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No effect from using cuda::Stream?

asked 2017-03-05 23:51:25 -0500

Brandon212 gravatar image

updated 2017-03-05 23:56:38 -0500

I was just experimenting with using Streams with cuda functions to see what kind of performance impact they have, but it seems like very often the function takes just as long to launch with and without using the stream parameter. I was expecting the call with the stream to launch an asynchronous operation which would essentially take 0 time, but it seems to be the full time of the operation itself.

For example, with a GpuMat uploaded I tried;


cv::cuda::Stream myStream;, myStream);

and I've seen no time difference whatsoever.

Is there something I'm missing in how to use these?

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Same problem for me. Feels like Stream has no effect/not implemented. @edit - I found the problem. In order for Stream to have effect, you need to make sure all the destination GPUMat have memory allocated to them...

NadavB gravatar imageNadavB ( 2017-08-03 03:30:49 -0500 )edit

Could you elaborate on allocating memory to the GpuMat ? I have experienced the same issue when timing an asynchronous call and it taking as long as a synchronous call

gerardWalsh gravatar imagegerardWalsh ( 2018-07-13 08:48:02 -0500 )edit

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answered 2020-02-05 04:02:50 -0500

pwuertz gravatar image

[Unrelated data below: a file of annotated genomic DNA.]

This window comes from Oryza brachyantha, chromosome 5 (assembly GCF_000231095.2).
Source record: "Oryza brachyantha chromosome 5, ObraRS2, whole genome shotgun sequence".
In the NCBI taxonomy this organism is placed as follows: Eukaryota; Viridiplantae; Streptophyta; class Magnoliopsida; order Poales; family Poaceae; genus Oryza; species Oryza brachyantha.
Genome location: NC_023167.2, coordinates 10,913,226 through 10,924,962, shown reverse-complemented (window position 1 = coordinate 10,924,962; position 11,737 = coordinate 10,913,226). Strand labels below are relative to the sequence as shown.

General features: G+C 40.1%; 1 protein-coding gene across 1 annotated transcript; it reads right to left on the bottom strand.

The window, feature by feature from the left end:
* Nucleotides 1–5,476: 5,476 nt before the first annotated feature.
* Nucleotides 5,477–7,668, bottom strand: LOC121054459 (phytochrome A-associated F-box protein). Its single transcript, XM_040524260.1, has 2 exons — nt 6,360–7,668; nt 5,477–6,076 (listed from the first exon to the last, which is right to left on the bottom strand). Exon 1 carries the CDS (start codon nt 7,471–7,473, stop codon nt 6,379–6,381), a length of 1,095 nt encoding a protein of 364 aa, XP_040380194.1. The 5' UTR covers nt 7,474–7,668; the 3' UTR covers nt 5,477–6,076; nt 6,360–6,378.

updated 2020-02-05 04:13:51 -0500

I think the real issue is that CUDA needs pinned / pagelocked host-memory to do asynchronous transfers to the GPU. If your memory for cpuImage does not qualify as such, the transfer is performed synchronously.

Maybe like this:


Confirmed. By simply using pinned host memory the upload/download + stream methods work asynchronously as expected. I used numba for allocating a pinned numpy array:

data_cpu = numba.cuda.pinned_array(shape=(2*8192, 2*8192), dtype=np.float32)
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answered 2020-02-05 04:16:42 -0500

updated 2020-02-05 12:48:13 -0500

In OpenCV steams are effective for asynchronous data transfer if as suggested by @pwuertz you pin the memory first. This can be achieved with either cv::cuda::HostMem or cv::cuda::registerPageLocked.

They are also effective for overlapping host and device computation (if the OpenCV function doesn't have its own fixed host/device sync points for intermediate calculations) and not just for Multithreaded computation.

See Accelerating OpenCV with CUDA streams in Python for an overview of how they can be used to optimize a single threaded toy problem.

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answered 2017-03-06 18:12:43 -0500

Tetragramm gravatar image

One instance is not enough to do anything. Streams are for multi-threaded programs.

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I get that part, but what I was really asking about is the fact that I would have assumed that the addition of the stream would make the function call non-blocking, so a time measurement around it would show essentially zero time for launch (analogous to launching a CUDA kernel normally, or even a standard c++ thread). If the function call waits for the operation to complete even with a stream included, then it wouldn't be possible to have two different streams doing two different things, because you have to be able to launch them both in a non-blocking fashion.

Brandon212 gravatar imageBrandon212 ( 2017-03-07 15:45:12 -0500 )edit

Hmm. Are you sure? Try doing one that doesn't involve memory transfers, and explicitly compare the same code with and without the stream.waitForCompletion(). Also, make sure to run the code once before the timing loop starts so the appropriate memory is allocated.

Tetragramm gravatar imageTetragramm ( 2017-03-07 17:17:56 -0500 )edit
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Asked: 2017-03-05 23:51:25 -0500

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Last updated: Feb 05